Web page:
NEW DELHI: With 804 new dengue cases reported in the national capital last week, the total number of patients suffering from vector illness this year has surprised 4,205, according to the latest report published by the South Delhi Municipal Corporation (SDMC) .
However, the total number of cases reported last November to November was 7,358.
The SDMC report also said that 20 new cases of malaria were reported last week, with a total incidence of 847 cases per year.
According to the report, mosquito reproduction has been reported in nearly 2.21 lakh households in the national capital this year until November 3.
Data released Monday by SDMC, on behalf of the three companies, struggling with the growing number of cases of diseases communicated with a carrier.
By region, the number of reproduction cases reported was 69,287 in the Northern Delhi Municipal Enterprise, 60,421 in Delhi County Delhi in East Delhi and 91,611 in SDMC.
According to the report, all three companies have issued 1,77,174 legal notices to various households and institutions after mosquito-parenting conditions found in their homes or facilities.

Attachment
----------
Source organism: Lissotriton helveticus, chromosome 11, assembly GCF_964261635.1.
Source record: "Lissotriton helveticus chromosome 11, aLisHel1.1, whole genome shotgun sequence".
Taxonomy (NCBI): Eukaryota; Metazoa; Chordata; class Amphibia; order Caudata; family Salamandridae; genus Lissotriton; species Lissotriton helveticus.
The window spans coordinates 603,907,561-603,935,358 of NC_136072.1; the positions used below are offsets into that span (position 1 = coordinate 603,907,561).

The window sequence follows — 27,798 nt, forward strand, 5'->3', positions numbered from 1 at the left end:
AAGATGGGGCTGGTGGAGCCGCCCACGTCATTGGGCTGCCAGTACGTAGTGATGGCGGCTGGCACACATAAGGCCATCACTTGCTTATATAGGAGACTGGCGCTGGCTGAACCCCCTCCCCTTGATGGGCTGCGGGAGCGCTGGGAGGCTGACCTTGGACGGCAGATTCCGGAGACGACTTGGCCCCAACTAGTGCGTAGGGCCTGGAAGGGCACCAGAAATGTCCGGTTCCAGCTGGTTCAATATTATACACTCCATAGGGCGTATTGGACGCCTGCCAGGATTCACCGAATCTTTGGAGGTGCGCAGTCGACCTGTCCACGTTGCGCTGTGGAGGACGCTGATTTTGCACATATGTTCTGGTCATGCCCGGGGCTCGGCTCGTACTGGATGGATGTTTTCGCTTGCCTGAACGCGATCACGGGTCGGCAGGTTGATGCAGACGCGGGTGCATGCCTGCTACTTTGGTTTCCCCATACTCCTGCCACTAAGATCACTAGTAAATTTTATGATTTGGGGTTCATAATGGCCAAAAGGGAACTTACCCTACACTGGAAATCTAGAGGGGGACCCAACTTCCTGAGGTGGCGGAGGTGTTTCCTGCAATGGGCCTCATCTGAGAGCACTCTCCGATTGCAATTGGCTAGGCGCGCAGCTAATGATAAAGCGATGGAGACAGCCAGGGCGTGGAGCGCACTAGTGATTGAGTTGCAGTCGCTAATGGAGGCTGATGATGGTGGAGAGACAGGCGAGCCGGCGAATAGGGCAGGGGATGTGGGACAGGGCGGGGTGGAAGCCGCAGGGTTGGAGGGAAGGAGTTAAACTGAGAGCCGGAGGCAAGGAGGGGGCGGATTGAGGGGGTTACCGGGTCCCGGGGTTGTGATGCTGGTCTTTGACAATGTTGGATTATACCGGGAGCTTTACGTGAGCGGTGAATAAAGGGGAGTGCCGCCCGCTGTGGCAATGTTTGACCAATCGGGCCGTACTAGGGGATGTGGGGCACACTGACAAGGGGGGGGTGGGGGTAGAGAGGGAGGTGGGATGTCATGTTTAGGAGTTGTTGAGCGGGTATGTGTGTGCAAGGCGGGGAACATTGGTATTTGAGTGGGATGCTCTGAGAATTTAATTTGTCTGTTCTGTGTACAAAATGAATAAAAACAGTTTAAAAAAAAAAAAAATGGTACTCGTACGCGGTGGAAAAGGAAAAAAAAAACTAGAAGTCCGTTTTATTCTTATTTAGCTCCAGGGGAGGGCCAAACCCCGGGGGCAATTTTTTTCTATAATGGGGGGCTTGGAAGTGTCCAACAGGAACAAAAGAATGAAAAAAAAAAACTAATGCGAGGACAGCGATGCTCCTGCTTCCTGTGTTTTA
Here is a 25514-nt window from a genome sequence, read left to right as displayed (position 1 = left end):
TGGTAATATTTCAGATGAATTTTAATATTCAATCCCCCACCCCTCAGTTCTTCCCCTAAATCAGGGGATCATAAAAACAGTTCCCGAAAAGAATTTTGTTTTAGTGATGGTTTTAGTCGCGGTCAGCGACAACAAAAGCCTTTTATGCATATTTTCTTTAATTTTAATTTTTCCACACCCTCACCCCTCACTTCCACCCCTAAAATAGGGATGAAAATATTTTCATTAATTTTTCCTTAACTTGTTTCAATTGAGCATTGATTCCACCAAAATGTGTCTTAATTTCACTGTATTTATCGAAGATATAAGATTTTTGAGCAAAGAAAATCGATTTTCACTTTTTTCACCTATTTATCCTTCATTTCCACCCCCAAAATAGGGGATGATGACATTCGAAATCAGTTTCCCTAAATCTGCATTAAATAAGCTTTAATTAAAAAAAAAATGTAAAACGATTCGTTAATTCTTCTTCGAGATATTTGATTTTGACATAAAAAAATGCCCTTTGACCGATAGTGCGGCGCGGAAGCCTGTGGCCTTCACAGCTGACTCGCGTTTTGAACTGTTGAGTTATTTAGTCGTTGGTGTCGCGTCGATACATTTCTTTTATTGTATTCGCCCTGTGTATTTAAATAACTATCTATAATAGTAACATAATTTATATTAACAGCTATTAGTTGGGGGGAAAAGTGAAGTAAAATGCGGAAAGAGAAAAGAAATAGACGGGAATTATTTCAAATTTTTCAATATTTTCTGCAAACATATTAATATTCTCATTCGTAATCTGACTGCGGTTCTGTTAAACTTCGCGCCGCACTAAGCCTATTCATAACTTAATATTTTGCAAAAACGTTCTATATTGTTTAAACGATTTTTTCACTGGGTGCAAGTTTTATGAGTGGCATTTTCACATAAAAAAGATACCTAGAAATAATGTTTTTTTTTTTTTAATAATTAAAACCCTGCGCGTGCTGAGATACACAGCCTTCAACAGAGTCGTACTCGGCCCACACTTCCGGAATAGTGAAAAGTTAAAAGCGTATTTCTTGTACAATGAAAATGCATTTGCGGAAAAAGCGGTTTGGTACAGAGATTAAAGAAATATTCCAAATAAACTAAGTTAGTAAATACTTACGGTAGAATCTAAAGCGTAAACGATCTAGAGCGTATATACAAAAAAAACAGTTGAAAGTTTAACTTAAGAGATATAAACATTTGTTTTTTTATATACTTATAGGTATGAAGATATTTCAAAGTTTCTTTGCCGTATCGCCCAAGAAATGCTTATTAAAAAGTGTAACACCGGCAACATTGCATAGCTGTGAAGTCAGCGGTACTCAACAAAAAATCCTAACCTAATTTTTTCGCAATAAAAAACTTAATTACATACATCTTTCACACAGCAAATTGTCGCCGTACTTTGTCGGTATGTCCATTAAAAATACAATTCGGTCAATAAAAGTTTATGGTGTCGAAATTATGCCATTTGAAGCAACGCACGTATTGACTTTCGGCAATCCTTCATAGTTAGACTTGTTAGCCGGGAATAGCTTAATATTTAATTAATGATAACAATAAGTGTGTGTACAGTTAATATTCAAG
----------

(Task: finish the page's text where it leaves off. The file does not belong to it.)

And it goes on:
At least 25,211 persecutions have been issued after replication, according to the report.
Meanwhile, municipal health officials said most reproductive activity was detected in waste that remained open.
Home breeding mosquitoes is one of the main reasons for people who are infecting these diseases, they said.
Concerned about sporadic reports of diseases communicated with a body, civilian organizations had previously given advice on the prevention and control of disease transmitted by a carrier and called for prevention of breeding at source.
It also made it clear that taking preventive measures is the only effective tool for preventing and controlling these diseases.
A senior SDMC official said the civilian organization has been campaigning to spread awareness among people to prevent water from stagnating in their environment.
Dengue and chikungunya are caused by the bite of Aedes agypti mosquito bred in clean water, while female Anopheles mosquito causes malaria and can be reproduced in fresh and muddy water.
In one of the worst hotspots, a total of 12,221 chikungunya cases were reported in Delhi in 2016 to 24 December, of which 9,749 were confirmed.